291

Peter Beets: Chopin Meets the Blues

Greg Simmons By

Sign in to view read count
While a knowledge of romantic pianist Frederic Chopin (1810—1849) can add to the experience of listening to pianist Peter Beets' Chopin Meets the Blues , it is by no means essential to enjoying it. This is a jazz album first and foremost, and a very good one at that.

Beets uses Chopin's charts as a jumping off point, and does not constrain himself by the mood or tempo of the original music. The opener, "Nocturne in Eb Major, Opus 9 # 2," illuminates his willingness diverge from his source. Chopin's original is a down-tempo, highly expressive, if optimistic bit of music. Beets takes the tempo up to a medium pace, adds some blue progressions and returns a totally different piece of music. Bits of the original melody remain but they are now disguised, never standing out in high-relief. The track is reprised at an even faster tempo at the end of the album, with a swinging drum solo from Gregory Hutchinson that would rarely be found at Alice Tully Hall.

In the very next piece, the "Nocturne in F minor, Opus 55 #1," Beets changes gears and hews much closer to the original melody, turning the statement duties over to guitarist Joe Cohn. Again, the tempo is taken at a quick clip, and the band takes the opportunity for a good, straight-ahead workout.

In the classical world, "Prelude In E Minor, Opus 28 # 4," which is one of Chopin's most famous melodies, is treated with varying tempos from middle-slow to barely-a-pulse, depending on the pianist. What might the composer have thought to hear it opened with Reuben Rogers' fat bass vamp?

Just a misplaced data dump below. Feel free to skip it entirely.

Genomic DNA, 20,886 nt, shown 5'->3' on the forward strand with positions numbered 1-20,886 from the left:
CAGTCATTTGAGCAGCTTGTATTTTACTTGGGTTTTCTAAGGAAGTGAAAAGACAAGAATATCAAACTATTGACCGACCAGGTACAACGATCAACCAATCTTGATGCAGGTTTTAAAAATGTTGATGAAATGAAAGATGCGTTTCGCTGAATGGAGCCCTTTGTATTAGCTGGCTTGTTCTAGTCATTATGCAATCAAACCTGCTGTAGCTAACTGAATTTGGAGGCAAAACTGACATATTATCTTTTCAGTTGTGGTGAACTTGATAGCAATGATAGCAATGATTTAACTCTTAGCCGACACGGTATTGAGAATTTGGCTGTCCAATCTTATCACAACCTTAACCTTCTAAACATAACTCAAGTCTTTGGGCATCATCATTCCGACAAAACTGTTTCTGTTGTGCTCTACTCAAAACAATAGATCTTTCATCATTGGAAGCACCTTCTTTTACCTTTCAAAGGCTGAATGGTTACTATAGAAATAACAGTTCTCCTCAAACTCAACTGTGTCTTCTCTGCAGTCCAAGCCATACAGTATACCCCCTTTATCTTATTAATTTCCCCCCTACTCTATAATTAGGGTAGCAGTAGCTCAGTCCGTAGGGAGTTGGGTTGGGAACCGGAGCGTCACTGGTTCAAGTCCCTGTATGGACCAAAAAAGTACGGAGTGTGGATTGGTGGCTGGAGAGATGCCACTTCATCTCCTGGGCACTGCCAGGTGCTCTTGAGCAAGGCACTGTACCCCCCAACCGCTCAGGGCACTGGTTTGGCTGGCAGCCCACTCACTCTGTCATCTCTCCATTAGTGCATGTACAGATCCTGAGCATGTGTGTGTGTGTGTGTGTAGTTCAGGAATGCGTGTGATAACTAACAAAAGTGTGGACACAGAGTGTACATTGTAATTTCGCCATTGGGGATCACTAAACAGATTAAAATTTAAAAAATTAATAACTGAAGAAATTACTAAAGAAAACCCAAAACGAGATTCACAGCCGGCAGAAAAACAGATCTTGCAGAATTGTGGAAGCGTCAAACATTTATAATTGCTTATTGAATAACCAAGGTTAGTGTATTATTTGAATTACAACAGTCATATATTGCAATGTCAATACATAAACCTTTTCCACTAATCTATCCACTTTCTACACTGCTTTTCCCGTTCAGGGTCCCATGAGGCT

If it seems that tempo is a recurring theme here, it is. Most of the pieces inspiring this album are slow, often melancholy compositions. Beets is having none of that, consistently quickening the pace and making the tempos more noteworthy than they might be on another album.

Finally, this record compares well with other recent jazz interpretations of classical music. An album like the Classical Jazz Quartet Play Tchaikovsky (Kind of Blue, 2006) makes a point of staying close to recognizable melodies. By contrast, Beets does not shy away from using his source material only as a framework for invention, expansion and improvisation, meaning that in the end a knowledge of Chopin is not required.

Tags

Related Video

comments powered by Disqus

More Articles

Read Screen Sounds CD/LP/Track Review Screen Sounds
by Dan Bilawsky
Published: August 20, 2017
Read Rediscovered Ellington CD/LP/Track Review Rediscovered Ellington
by Troy Dostert
Published: August 20, 2017
Read The Bug CD/LP/Track Review The Bug
by Jack Bowers
Published: August 20, 2017
Read Sing Me Some Cry CD/LP/Track Review Sing Me Some Cry
by Mark Corroto
Published: August 20, 2017
Read Masters In Bordeaux CD/LP/Track Review Masters In Bordeaux
by Dan McClenaghan
Published: August 19, 2017
Read On Parade In Parede CD/LP/Track Review On Parade In Parede
by John Sharpe
Published: August 19, 2017
Read "Sanjay Divecha and Secret" CD/LP/Track Review Sanjay Divecha and Secret
by Dan McClenaghan
Published: September 2, 2016
Read "Two Hands, One Heart" CD/LP/Track Review Two Hands, One Heart
by Roger Farbey
Published: February 8, 2017
Read "Fugitive Beauté" CD/LP/Track Review Fugitive Beauté
by Karl Ackermann
Published: October 11, 2016
Read "Blooming Tall Phlox" CD/LP/Track Review Blooming Tall Phlox
by Mark Sullivan
Published: January 23, 2017
Read "Purple Patio" CD/LP/Track Review Purple Patio
by John Sharpe
Published: October 1, 2016
Read "Concert Of The Century" CD/LP/Track Review Concert Of The Century
by Mark E. Gallo
Published: August 10, 2017

Sponsor: JANA PROJECT | LEARN MORE  

Support our sponsor

Join the staff. Writers Wanted!

Develop a column, write album reviews, cover live shows, or conduct interviews.